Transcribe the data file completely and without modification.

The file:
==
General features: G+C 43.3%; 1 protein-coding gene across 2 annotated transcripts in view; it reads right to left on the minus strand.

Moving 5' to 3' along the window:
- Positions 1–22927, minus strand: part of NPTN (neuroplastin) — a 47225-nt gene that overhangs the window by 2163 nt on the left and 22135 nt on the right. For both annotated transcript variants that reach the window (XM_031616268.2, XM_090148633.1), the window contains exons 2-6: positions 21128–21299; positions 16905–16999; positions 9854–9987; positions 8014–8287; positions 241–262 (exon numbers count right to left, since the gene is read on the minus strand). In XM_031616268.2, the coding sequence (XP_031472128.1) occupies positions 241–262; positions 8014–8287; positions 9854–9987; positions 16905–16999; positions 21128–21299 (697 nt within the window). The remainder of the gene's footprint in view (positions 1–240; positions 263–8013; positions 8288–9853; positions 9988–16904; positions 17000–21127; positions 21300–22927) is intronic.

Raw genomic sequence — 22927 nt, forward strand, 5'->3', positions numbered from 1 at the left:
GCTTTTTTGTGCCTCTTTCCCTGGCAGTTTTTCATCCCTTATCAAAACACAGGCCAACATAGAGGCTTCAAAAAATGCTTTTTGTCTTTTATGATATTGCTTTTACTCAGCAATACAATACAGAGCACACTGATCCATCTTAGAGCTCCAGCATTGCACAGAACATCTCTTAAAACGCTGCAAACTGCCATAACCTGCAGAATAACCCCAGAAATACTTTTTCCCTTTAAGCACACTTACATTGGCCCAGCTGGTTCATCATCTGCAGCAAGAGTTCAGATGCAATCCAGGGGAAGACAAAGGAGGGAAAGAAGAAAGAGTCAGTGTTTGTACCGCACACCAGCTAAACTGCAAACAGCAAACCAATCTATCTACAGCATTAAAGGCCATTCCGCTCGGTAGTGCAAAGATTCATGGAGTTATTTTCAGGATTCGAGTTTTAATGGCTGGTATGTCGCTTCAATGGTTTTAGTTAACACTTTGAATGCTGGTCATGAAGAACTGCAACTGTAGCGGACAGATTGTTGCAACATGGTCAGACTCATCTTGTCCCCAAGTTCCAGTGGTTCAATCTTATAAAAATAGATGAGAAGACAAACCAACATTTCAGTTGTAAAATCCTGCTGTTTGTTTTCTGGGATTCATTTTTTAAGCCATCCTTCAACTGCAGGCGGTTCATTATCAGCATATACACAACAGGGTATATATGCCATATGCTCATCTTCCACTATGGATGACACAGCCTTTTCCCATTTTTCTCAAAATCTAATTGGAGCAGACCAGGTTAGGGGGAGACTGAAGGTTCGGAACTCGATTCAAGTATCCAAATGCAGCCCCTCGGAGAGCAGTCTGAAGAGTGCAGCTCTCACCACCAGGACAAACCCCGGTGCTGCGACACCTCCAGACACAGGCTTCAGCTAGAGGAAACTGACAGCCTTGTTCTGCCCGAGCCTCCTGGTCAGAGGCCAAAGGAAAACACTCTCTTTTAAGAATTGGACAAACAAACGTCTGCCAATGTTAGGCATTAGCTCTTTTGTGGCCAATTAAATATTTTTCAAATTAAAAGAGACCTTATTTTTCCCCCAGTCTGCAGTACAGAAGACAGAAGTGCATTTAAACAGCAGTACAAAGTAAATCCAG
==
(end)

General features: G+C 43.3%; 1 protein-coding gene across 2 annotated transcripts in view; it reads right to left on the minus strand.

Moving 5' to 3' along the window:
- Positions 1–22927, minus strand: part of NPTN (neuroplastin) — a 47225-nt gene that overhangs the window by 2163 nt on the left and 22135 nt on the right. For both annotated transcript variants that reach the window (XM_031616268.2, XM_090148633.1), the window contains exons 2-6: positions 21128–21299; positions 16905–16999; positions 9854–9987; positions 8014–8287; positions 241–262 (exon numbers count right to left, since the gene is read on the minus strand). In XM_031616268.2, the coding sequence (XP_031472128.1) occupies positions 241–262; positions 8014–8287; positions 9854–9987; positions 16905–16999; positions 21128–21299 (697 nt within the window). The remainder of the gene's footprint in view (positions 1–240; positions 263–8013; positions 8288–9853; positions 9988–16904; positions 17000–21127; positions 21300–22927) is intronic.

Raw genomic sequence — 22927 nt, forward strand, 5'->3', positions numbered from 1 at the left:
GCTTTTTTGTGCCTCTTTCCCTGGCAGTTTTTCATCCCTTATCAAAACACAGGCCAACATAGAGGCTTCAAAAAATGCTTTTTGTCTTTTATGATATTGCTTTTACTCAGCAATACAATACAGAGCACACTGATCCATCTTAGAGCTCCAGCATTGCACAGAACATCTCTTAAAACGCTGCAAACTGCCATAACCTGCAGAATAACCCCAGAAATACTTTTTCCCTTTAAGCACACTTACATTGGCCCAGCTGGTTCATCATCTGCAGCAAGAGTTCAGATGCAATCCAGGGGAAGACAAAGGAGGGAAAGAAGAAAGAGTCAGTGTTTGTACCGCACACCAGCTAAACTGCAAACAGCAAACCAATCTATCTACAGCATTAAAGGCCATTCCGCTCGGTAGTGCAAAGATTCATGGAGTTATTTTCAGGATTCGAGTTTTAATGGCTGGTATGTCGCTTCAATGGTTTTAGTTAACACTTTGAATGCTGGTCATGAAGAACTGCAACTGTAGCGGACAGATTGTTGCAACATGGTCAGACTCATCTTGTCCCCAAGTTCCAGTGGTTCAATCTTATAAAAATAGATGAGAAGACAAACCAACATTTCAGTTGTAAAATCCTGCTGTTTGTTTTCTGGGATTCATTTTTTAAGCCATCCTTCAACTGCAGGCGGTTCATTATCAGCATATACACAACAGGGTATATATGCCATATGCTCATCTTCCACTATGGATGACACAGCCTTTTCCCATTTTTCTCAAAATCTAATTGGAGCAGACCAGGTTAGGGGGAGACTGAAGGTTCGGAACTCGATTCAAGTATCCAAATGCAGCCCCTCGGAGAGCAGTCTGAAGAGTGCAGCTCTCACCACCAGGACAAACCCCGGTGCTGCGACACCTCCAGACACAGGCTTCAGCTAGAGGAAACTGACAGCCTTGTTCTGCCCGAGCCTCCTGGTCAGAGGCCAAAGGAAAACACTCTCTTTTAAGAATTGGACAAACAAACGTCTGCCAATGTTAGGCATTAGCTCTTTTGTGGCCAATTAAATATTTTTCAAATTAAAAGAGACCTTATTTTTCCCCCAGTCTGCAGTACAGAAGACAGAAGTGCATTTAAACAGCAGTACAAAGTAAATCCAG